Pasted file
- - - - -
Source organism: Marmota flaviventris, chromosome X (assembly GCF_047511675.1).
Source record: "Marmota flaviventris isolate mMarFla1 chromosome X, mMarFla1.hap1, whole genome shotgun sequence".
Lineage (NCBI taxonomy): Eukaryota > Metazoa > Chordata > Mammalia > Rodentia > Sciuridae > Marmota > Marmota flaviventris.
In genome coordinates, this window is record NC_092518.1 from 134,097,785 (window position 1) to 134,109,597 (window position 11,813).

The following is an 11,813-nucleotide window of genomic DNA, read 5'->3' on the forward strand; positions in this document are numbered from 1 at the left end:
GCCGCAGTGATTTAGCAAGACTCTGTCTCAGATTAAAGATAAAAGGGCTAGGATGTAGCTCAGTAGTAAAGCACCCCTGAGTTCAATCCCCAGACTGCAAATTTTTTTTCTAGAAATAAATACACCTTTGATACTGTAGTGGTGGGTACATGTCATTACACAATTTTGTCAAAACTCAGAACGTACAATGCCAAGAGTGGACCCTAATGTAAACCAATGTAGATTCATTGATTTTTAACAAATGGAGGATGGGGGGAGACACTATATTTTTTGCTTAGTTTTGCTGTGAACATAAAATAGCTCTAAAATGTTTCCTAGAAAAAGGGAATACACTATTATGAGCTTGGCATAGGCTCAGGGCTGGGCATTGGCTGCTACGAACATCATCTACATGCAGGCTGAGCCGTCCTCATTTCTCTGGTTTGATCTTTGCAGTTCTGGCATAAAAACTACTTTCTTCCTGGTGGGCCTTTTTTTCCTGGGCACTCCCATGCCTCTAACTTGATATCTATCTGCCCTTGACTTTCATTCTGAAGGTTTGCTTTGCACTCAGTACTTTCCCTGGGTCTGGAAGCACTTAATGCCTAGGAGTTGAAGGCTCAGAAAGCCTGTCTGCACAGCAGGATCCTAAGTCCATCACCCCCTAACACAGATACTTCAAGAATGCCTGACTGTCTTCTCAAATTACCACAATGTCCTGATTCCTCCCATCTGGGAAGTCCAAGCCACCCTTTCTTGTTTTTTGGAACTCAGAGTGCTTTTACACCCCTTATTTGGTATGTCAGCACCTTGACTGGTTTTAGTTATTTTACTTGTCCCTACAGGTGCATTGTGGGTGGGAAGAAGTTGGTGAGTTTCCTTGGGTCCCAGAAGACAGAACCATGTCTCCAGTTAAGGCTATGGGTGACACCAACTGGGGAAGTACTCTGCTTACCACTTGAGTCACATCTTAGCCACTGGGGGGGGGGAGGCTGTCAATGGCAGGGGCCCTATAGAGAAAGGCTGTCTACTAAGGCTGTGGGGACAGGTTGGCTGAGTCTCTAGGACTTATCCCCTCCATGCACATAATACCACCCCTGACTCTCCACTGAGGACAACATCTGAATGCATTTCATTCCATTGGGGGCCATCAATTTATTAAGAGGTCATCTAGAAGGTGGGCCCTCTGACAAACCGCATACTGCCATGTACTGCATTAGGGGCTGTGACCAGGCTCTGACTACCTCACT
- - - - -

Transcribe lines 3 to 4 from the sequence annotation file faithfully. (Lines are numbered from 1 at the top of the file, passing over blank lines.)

Lineage (NCBI taxonomy): Eukaryota > Metazoa > Chordata > Mammalia > Rodentia > Sciuridae > Marmota > Marmota flaviventris.
In genome coordinates, this window is record NC_092518.1 from 134,097,785 (window position 1) to 134,109,597 (window position 11,813).